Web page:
Having an organic vegetable garden means freedom from the chemical laden produce that is usually found in supermarkets these days. If you are against the practice of big commercial food growers which is using chemically laden fertilizers and pesticides, organically growing your own is the best act of defiance you can take.
Composting is an integral part of organic gardening. Composting enriches or improves the soil by providing nutrients to it that plants need in order to thrive. When composting, it is essential to note that only the right natural materials should be used.
The following are easy composting tips for organic gardens…
- Make a compost pit. Choose a shady area in your backyard and dig a hole approximately 4 feet wide by 5 feet deep. Secure your compost pit with a fence, this will ensure no one will fall in it and also to keep scavenging pests away.
- Collect your kitchen refuse. Biodegradable kitchen waste can be included in your compost. Collect kitchen refuse like vegetables, fruit peelings, spent coffee grounds, and spoiled food (no meat) into a garbage bag to throw later in your compost pit.
- Gather leaves when cleaning your yard and throw these as well in the pit.
- When the pit is almost full, cover it with soil. Allow the compost to decompose for 2-3 months.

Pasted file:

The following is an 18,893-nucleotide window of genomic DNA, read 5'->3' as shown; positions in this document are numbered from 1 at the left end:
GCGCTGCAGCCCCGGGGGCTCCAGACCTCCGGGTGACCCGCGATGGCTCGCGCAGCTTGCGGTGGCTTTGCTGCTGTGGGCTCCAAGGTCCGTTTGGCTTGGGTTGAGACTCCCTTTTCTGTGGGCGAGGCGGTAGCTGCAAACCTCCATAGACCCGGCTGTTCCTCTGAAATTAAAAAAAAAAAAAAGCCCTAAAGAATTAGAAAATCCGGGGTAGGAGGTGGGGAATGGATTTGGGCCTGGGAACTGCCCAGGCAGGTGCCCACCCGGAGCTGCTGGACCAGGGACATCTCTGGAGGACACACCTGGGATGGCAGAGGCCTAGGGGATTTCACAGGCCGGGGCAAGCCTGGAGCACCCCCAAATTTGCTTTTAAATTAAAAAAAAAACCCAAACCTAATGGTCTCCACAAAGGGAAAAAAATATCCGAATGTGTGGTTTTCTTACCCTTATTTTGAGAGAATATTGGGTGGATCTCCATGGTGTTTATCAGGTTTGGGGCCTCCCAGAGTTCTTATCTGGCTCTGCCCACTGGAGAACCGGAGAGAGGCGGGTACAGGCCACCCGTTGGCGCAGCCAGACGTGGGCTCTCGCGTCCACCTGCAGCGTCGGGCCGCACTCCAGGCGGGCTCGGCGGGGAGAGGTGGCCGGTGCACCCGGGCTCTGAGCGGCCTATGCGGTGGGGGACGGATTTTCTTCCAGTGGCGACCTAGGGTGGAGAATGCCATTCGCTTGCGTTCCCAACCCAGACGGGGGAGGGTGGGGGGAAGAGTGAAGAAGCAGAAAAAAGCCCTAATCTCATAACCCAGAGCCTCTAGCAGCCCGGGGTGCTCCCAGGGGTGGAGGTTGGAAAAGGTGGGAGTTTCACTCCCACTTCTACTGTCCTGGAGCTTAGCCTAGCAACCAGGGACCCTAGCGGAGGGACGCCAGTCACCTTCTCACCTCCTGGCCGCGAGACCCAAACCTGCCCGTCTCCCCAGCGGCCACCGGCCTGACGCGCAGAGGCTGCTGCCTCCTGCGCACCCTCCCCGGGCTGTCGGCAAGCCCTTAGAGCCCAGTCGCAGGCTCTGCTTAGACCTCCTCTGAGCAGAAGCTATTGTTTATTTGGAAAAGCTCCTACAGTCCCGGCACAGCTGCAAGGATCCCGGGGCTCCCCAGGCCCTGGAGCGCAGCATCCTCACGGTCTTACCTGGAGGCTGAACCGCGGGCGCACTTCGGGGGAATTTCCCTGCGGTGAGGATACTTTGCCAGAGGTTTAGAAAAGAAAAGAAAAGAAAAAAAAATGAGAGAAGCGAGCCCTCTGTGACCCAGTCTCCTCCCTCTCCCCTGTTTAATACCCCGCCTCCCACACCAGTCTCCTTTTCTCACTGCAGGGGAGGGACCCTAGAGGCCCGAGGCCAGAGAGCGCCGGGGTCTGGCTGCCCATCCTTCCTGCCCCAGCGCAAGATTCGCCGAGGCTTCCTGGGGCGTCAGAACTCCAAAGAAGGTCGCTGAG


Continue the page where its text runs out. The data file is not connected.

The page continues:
- Turn your compost at least once a week. The frequency in which you turn your compost would depend on the method you choose to compost. If you compost by batches, turn every few days for the first 2 weeks then move to just once a week for the next 4-8 weeks. If you have an add-as-you-go pile, you should turn every few times scraps are added in order to get the undigested material into the inside of the pile. Air is necessary in the decomposition process and turning the compost pile helps aerate it and speed up the process.
- There are things you can compost like algae, seaweed and lake moss, banana peels, cardboard, clover, cotton bur, cowpeas, egg shells. And there are also materials you should never add to your compost pile like cat droppings, lime, meat, oils and grease. [For the complete list of materials you can and cannot compost, click here.]
When the compost is ready, you can mix it to the soil as a natural fertilizer and start growing organic vegetables and fruits. The decayed materials in the compost will enrich the soil, ensuring lush plant growths.
So these are some easy composting tips to get you started with your organic garden.